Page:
It was a year filled with great escapes. Here are Newsday music critic Glenn Gambo's picks for the best albums of 2012.
12. Bob Dylan, "Tempest" (Columbia): Yet another impressive collection of fine writing ("Soon After Midnight") and a stunning 14-minute example of storytelling in the title track. Is he talking about the Titanic? Of course. Is he also talking about America? Hmm.
11. Green Day, "Uno!"/"Dos!"/"Tre!" (Reprise): The ambitious trilogy meant to chronicle a wild night out and its aftermath is packed with winners, from "Oh Love" to "Dirty Rotten Bastards." Unfortunately, it may not immediately get its due, with singer Billie Joe Armstrong in rehab, recovering from the trilogy's making and promotion, but it will eventually.
10. Leonard Cohen, "Old Ideas" (Columbia): The lyrics to the opening "Going Home" were seen as so moving and substantive that the New Yorker printed them as a poem. The melody of the lovely "Lullaby" sticks with you long after the song fades away. But it's "Crazy to Love You," a gorgeous, poignant tale, that will last as long as Cohen's other masterworks, including "Hallelujah" and "Bird on the Wire."
9. Alabama Shakes, "Boys and Girls" (ATO): Brittany Howard's gorgeous singing -- the stunning midpoint between Janis Joplin and Amy Winehouse -- is the star here, and the spare, rootsy arrangements in this album let her shine, especially in "Rise to the Sun" and "I Ain't the Same."
8. Bob Mould, "Silver Age" (Merge): Bob Mould has long combined heavy guitars with memorable pop melodies, as a solo artist and in his bands Husker Dü and Sugar. On "Silver Age," that continues, but Mould adds more intense emotions and, often, a much-needed feeling of hope.
7. Usher, "Looking 4 Myself" (RCA): Look, I'm as surprised as the next person that Usher had this kind of album in him -- one that bristles with innovation, artistry and ambition. He injects EDM beats with '60s soul on "Twisted," crafts a new sort of R&B ballad in "Climax" and keeps us dancing with "Numb" and "Scream."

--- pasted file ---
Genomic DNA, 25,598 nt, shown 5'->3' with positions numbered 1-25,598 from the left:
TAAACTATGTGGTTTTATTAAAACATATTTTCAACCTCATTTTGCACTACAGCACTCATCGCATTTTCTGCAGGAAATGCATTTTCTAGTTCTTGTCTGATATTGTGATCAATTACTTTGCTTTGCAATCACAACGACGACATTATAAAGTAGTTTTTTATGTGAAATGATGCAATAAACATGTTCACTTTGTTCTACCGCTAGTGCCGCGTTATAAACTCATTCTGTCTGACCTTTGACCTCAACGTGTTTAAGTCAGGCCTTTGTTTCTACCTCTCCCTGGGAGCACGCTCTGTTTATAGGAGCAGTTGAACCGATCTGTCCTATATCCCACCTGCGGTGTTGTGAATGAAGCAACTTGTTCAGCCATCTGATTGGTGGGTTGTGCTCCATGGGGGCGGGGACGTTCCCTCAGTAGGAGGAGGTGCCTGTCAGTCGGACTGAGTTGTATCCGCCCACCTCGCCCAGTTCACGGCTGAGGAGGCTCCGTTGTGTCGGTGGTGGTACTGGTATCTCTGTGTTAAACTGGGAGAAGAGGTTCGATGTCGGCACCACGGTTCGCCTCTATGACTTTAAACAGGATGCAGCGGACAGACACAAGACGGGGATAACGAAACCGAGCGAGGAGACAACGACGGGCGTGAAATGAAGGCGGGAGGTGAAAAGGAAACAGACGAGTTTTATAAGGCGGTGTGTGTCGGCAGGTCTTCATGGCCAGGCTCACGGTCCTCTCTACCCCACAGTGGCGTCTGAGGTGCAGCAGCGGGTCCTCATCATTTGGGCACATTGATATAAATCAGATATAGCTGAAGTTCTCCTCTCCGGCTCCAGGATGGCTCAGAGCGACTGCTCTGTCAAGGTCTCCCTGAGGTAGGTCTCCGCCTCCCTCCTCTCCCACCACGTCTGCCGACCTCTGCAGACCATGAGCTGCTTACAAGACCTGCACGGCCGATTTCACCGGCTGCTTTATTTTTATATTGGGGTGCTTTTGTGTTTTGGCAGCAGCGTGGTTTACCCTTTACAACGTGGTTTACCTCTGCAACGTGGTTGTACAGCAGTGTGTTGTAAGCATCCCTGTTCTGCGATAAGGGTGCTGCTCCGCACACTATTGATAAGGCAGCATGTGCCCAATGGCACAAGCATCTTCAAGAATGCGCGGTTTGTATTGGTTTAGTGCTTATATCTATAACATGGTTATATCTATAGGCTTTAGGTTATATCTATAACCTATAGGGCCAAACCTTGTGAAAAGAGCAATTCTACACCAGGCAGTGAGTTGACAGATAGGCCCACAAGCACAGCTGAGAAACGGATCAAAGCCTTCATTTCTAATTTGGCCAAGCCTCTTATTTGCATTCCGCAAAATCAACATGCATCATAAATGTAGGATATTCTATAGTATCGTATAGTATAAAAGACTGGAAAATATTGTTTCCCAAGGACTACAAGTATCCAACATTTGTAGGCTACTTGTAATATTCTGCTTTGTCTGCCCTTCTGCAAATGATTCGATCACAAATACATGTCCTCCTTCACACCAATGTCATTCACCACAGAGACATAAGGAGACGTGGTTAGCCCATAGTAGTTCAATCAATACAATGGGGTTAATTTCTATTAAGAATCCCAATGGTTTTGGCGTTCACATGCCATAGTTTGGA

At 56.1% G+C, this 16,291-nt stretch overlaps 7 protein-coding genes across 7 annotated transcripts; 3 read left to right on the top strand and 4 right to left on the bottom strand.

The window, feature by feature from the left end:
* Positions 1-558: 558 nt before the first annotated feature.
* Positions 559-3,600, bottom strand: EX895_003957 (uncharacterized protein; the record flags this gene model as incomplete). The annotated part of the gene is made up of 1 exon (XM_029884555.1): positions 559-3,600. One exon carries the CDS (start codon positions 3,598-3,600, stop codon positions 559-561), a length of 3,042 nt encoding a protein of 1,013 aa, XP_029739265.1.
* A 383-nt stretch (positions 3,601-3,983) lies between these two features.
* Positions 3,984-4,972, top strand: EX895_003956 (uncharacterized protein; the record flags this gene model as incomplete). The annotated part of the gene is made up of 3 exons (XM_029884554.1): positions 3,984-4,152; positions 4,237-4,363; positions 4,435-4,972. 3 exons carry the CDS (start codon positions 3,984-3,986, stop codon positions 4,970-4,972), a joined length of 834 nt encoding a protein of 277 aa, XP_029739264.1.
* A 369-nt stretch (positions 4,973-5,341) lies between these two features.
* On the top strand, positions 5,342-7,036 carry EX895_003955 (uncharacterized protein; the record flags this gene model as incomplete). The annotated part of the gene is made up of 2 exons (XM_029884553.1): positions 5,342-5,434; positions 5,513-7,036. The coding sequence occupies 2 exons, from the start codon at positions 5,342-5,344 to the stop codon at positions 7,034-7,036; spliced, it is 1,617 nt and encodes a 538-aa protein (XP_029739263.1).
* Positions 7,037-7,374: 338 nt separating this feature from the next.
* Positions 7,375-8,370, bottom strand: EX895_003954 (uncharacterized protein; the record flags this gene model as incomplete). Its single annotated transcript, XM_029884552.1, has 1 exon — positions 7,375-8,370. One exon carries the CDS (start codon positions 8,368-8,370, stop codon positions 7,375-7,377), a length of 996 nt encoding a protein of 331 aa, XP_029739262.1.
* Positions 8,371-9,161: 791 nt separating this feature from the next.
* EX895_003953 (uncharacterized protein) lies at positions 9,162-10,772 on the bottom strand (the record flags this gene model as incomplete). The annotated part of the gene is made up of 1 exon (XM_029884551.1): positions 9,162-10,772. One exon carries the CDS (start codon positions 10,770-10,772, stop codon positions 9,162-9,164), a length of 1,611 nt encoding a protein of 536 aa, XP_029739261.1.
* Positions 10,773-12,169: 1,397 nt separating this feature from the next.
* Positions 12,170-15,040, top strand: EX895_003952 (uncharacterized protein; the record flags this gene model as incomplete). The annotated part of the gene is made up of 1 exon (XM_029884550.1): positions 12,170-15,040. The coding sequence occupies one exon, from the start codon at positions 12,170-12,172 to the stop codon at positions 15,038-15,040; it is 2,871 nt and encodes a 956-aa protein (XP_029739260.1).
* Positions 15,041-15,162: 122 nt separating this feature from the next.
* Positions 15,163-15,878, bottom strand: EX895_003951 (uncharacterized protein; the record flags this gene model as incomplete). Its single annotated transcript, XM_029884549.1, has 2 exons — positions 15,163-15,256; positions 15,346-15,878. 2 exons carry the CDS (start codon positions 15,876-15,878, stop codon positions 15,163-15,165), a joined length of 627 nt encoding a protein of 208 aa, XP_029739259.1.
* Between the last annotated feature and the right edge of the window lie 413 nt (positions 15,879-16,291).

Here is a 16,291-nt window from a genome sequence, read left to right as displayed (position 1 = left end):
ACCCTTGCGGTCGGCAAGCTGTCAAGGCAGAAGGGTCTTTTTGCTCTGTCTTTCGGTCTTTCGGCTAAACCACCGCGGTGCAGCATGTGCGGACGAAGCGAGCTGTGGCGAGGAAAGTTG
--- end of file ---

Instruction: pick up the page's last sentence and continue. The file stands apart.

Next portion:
6. Taylor Swift, "Red" (Big Machine): T. Swizzle comes out as a full-fledged pop superstar, complete with a dubstep breakdown and some dance floor hooks, and she's not looking back. Like, ever.
5. Japandroids, "Celebration Rock" (Polyvinyl): The most accurately titled album of the year. Everything about the Vancouver duo's sophomore album says Pacific Northwest indie-rock party -- nods to Nirvana, fuzzy guitars, circle pits and big grins while you scream along with "The House That Heaven Built."
4. The Vaccines, "Come of Age" (Columbia): "I'm not magnetic or mythical," Justin Young lets us know in "Teenage Icon." "I'm suburban and typical." Nothing wrong with that, especially when it's clear he's also a talented student of Brit rock from the past half-century, fashioning his own take on punk, Merseybeat and Two Tone.
3. Bruce Springsteen, "Wrecking Ball" (Columbia): It's a testament to Springsteen's skill that he can make an accurate portrayal of America's economic struggles still sound fiery and uplifting, especially in the title track and "Death to My Hometown."
2. fun., "Some Nights" (Fueled by Ramen): Nate Ruess wears his insecurities on his sleeve, right next to his heart. His style of rock, in "We Are Young," especially, is so earnest and unjaded that he practically invites the criticism. Yet the New York band also knows that the well-crafted, Queen-like arena dreams they built will sound even bigger with their army of fans singing along.
1. Frank Ocean, "Channel Orange" (Def Jam): A different kind of soul man, he can rap tough or sing in the sweetest falsetto. He is equally at home using warm, live instrumentation or icy synths to make his points. While so much of hip-hop is concerned with wealth yielding happiness, he shows its lonelier side in "Super Rich Kids." Sure, he made headlines by declaring his attraction to a man, but the real attention should go to the craft he puts into epic social commentary ("Pyramids") and complicated questions ("Bad Religion").